Living a healthy lifestyle rich in fermented and whole foods offers some significant benefits. If you aren’t careful, however, it can be a little too easy to reach for processed food items to speed up the cooking process – especially if your cookbook calls for them. We got tired of the accidental slips and last minute hunts for ingredients that would make good substitutes for artificial colors, flavors, and unhealthy foods. That’s where the following list comes from.
We’ve tried the recipes in these books, loved them, and think you will, too. You’ll notice that a few books are parts of series, and some authors repeat. Not every book on the list is a 'cookbook' per se, either - but they all include great dishes that are well-planned for nutrition and flavor. Our favorites are obvious, but not all the books include recipes – or at least, not as their main focus. A kitchen library can be a complex and delightful place. You’ll soon see what we mean…
Just so you know, we aren’t affiliated with anyone on this list, and we don’t earn a cut if you like the cookbooks as much as we do. If we’re missing a whole foods cookbook that you can’t live without, let us know. We’re always on the lookout for great new recipes. And if you own, love, and can’t imagine cooking without one of the books on this list, share your experience with us.
At Home in the Whole Food Kitchen: Celebrating the art of eating well 1 By Amy Chaplin
Written by a professional chef who has cooked for Liv Tyler and Natalie Portman, this James Beard and IACP Award nominated cookbook is perfect for the vegetarian whole food kitchen. The photos will make you hungry, the flavors leave your taste buds dancing, and even the littlest members of your family will enjoy her recipes. The only downside? If you aren’t a grain eater, this may not be the right book for you.
The Rodale Whole Foods Cookbook 2 By Dara Demoelt
A truly whole foods cookbook, with an emphasis on great flavors and easy preparation. We love this volume for its variety of recipes, techniques, and the information it offers on phytonutrients. There are a few grain sections, but they focus on whole super grains like quinoa than on highly-refined grains. If you’re looking for something unique and scrumptious, check out the Moroccan Lamb Stew recipe – there won’t be any leftovers.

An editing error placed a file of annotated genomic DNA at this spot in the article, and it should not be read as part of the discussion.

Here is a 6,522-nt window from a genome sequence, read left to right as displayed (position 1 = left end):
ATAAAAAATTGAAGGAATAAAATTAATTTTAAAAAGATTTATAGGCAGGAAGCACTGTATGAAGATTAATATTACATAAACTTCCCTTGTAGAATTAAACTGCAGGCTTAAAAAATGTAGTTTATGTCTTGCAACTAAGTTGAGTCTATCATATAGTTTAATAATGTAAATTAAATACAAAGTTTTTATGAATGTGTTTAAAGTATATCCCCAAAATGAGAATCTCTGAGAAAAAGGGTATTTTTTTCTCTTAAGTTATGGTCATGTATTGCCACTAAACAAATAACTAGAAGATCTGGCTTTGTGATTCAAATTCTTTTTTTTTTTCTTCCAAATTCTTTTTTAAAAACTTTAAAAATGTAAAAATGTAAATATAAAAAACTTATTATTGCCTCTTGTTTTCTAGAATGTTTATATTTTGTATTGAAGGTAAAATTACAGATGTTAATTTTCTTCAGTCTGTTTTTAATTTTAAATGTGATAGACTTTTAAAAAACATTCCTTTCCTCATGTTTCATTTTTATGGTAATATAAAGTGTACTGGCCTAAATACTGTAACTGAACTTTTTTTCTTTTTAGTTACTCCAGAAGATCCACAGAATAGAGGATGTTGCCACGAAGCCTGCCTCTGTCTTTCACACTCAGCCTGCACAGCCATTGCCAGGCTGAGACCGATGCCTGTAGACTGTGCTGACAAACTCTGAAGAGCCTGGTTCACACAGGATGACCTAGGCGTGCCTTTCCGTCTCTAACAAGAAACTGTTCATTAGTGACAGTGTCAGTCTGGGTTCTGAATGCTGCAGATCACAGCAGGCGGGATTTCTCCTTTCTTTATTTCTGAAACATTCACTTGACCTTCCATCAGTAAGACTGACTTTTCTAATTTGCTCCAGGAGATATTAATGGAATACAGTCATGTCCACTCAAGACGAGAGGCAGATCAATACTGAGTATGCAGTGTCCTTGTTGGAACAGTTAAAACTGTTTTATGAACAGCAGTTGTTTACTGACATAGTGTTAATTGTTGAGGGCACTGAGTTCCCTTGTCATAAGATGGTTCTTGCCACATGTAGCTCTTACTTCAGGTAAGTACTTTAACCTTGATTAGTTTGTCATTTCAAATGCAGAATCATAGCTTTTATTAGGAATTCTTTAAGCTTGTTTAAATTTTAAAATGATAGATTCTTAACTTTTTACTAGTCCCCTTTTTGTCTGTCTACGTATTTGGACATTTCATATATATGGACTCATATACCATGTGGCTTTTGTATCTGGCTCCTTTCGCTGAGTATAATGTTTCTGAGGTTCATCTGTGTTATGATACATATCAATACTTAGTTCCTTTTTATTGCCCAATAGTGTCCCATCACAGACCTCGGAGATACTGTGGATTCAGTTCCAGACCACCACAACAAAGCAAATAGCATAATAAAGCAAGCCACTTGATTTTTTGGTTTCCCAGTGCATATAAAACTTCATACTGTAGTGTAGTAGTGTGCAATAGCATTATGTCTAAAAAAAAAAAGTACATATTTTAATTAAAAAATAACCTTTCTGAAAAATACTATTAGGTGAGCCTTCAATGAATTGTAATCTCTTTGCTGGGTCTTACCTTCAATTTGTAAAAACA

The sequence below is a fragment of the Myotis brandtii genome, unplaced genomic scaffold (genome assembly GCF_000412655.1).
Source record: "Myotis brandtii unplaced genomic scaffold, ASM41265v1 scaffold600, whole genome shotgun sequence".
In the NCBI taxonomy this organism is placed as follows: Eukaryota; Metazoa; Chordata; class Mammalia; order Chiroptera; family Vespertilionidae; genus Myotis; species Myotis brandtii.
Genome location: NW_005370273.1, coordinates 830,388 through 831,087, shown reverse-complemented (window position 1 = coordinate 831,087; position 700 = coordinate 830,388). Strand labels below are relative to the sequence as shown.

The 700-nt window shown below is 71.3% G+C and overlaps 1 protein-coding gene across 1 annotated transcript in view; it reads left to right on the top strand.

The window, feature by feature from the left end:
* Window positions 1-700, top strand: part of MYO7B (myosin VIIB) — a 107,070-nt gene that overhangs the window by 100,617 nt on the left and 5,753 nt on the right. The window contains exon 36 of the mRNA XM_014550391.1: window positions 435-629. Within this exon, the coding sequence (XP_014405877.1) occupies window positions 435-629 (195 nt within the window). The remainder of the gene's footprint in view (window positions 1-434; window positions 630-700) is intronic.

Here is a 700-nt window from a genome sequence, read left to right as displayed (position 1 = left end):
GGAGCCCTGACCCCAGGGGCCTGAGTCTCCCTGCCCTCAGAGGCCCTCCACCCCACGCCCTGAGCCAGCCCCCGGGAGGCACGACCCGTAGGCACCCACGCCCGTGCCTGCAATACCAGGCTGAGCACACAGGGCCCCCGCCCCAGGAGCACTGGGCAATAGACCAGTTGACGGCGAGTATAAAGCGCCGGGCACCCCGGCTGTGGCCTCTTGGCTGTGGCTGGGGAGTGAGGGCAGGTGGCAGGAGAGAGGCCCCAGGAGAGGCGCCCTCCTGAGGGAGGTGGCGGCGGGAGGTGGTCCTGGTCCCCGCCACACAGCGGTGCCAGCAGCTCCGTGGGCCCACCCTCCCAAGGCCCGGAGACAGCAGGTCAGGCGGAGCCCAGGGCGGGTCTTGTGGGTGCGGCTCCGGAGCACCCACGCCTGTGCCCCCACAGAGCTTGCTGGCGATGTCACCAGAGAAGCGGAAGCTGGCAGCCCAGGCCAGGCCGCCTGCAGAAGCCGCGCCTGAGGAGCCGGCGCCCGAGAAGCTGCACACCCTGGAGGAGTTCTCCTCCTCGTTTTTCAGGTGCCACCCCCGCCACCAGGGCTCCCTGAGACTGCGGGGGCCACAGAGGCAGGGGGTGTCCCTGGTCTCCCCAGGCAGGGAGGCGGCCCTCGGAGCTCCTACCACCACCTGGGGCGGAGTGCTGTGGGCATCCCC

From Scratch: Traditional, whole-foods dishes for easy, everyday meals 3 By Shaye Marie Elliott
The woman behind The Elliott Homestead blog brings us a collection of delightful recipes with gorgeous photos. From tips on how to soak and sprout your own grains to new spins on many recipes we all know and love from Nourishing Traditions, this cookbook is a visual delight that’s easy to follow. Great for young families, but better if you know how to take a little creative liberty in your cooking, it may not be the best for new cooks. It is, however, an undeniably useful resource for anyone who is serious about eating more nutrient-dense dishes.
The Whole Life Nutrition Cookbook 4 By Tom Malterre and Alissa Segersten
464 pages of nutritious recipes from a powerhouse duo of food writers – what more could we ask for? If you are on a specialized diet of any kind (gluten-free, egg-free, vegan, you name it), there are still plenty of recipes in this book that you’ll love. It’s an update of a classic, and the pages are packed with more than recipes. You’ll get a dietary education as you cook.
It Starts With Food 5 By Dallas and Melissa Hartwig
Brought to you by the creators of Whole30, this easy-to-follow book is an eating plan with a purpose. It takes the core principles of the Paleo diet and makes them fun, delicious, and every bit as nutritious. If you’re familiar with Whole30, this may be a bit too basic for you. If you haven’t tried it yet, give it a go. From scratch meals, loaded with nutrients, and delicious, too – it has our vote!